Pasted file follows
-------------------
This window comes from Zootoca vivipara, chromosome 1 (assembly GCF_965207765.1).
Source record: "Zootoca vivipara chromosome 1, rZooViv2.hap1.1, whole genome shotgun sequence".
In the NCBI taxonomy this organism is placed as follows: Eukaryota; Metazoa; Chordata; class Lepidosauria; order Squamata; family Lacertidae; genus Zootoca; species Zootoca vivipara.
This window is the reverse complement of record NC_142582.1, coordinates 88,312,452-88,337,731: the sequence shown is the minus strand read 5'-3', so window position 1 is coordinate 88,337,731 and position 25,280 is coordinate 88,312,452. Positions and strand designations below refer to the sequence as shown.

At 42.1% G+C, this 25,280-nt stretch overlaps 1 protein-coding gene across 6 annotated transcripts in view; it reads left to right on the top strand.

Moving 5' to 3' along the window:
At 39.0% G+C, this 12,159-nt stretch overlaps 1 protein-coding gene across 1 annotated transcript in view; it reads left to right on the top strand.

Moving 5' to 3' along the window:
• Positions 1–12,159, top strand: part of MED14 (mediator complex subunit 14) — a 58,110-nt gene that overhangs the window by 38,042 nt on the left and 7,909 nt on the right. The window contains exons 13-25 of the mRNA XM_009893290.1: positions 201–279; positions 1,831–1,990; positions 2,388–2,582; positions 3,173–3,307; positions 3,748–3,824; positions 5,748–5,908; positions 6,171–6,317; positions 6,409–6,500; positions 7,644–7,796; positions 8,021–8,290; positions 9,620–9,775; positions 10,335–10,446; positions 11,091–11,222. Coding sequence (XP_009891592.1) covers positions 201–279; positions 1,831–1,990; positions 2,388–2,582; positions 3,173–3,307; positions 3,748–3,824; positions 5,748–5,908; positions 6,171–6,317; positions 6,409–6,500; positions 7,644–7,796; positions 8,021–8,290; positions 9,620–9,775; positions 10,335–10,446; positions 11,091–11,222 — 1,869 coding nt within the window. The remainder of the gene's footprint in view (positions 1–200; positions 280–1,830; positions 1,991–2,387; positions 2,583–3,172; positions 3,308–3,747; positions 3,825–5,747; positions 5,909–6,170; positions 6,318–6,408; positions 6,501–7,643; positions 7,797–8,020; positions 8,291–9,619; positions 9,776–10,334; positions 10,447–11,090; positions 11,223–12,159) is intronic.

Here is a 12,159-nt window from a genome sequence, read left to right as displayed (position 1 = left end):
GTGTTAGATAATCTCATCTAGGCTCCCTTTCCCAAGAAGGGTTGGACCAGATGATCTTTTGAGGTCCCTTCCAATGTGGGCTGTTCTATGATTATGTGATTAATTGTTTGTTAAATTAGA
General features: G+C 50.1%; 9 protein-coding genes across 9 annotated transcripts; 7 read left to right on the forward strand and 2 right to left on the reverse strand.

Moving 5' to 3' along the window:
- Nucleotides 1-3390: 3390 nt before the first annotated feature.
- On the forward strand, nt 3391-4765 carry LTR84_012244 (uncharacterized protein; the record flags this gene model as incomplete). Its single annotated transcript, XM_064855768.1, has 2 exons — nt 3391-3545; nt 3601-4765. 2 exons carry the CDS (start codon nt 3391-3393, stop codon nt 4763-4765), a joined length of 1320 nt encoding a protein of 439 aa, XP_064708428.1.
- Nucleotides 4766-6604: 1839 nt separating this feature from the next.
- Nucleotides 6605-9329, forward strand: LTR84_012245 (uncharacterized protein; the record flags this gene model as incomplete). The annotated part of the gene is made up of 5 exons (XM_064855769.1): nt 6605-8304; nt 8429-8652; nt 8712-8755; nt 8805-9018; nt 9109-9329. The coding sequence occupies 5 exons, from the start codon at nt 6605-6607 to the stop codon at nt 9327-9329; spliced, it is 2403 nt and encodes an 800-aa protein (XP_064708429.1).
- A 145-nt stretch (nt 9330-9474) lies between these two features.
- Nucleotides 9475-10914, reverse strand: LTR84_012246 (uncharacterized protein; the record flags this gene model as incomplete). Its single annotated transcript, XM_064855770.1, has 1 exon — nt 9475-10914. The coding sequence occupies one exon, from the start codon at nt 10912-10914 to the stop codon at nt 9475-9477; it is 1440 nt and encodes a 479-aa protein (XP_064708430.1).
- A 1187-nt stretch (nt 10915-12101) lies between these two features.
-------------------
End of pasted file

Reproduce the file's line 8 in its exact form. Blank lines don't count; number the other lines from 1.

Moving 5' to 3' along the window: